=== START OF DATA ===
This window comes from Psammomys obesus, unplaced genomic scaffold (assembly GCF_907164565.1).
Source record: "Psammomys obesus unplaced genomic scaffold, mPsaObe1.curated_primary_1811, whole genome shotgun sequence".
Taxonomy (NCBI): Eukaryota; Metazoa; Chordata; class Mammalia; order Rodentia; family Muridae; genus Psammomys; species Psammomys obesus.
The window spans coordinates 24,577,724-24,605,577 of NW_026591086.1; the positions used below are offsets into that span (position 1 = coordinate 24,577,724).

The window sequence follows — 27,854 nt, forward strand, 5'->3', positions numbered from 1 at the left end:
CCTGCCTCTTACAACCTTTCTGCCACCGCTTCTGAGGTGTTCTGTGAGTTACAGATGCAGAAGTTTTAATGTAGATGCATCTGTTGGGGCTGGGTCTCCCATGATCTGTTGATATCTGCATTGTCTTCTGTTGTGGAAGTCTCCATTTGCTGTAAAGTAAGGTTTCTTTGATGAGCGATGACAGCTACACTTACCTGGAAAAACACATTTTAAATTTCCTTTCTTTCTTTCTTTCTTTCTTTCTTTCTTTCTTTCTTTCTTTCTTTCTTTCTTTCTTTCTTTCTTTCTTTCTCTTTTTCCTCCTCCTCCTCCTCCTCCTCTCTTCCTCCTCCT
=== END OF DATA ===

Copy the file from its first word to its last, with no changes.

This window comes from Psammomys obesus, unplaced genomic scaffold (assembly GCF_907164565.1).
Source record: "Psammomys obesus unplaced genomic scaffold, mPsaObe1.curated_primary_1811, whole genome shotgun sequence".
Taxonomy (NCBI): Eukaryota; Metazoa; Chordata; class Mammalia; order Rodentia; family Muridae; genus Psammomys; species Psammomys obesus.
The window spans coordinates 24,577,724-24,605,577 of NW_026591086.1; the positions used below are offsets into that span (position 1 = coordinate 24,577,724).

The window sequence follows — 27,854 nt, forward strand, 5'->3', positions numbered from 1 at the left end:
CCTGCCTCTTACAACCTTTCTGCCACCGCTTCTGAGGTGTTCTGTGAGTTACAGATGCAGAAGTTTTAATGTAGATGCATCTGTTGGGGCTGGGTCTCCCATGATCTGTTGATATCTGCATTGTCTTCTGTTGTGGAAGTCTCCATTTGCTGTAAAGTAAGGTTTCTTTGATGAGCGATGACAGCTACACTTACCTGGAAAAACACATTTTAAATTTCCTTTCTTTCTTTCTTTCTTTCTTTCTTTCTTTCTTTCTTTCTTTCTTTCTTTCTTTCTTTCTTTCTTTCTTTCTCTTTTTCCTCCTCCTCCTCCTCCTCCTCTCTTCCTCCTCCT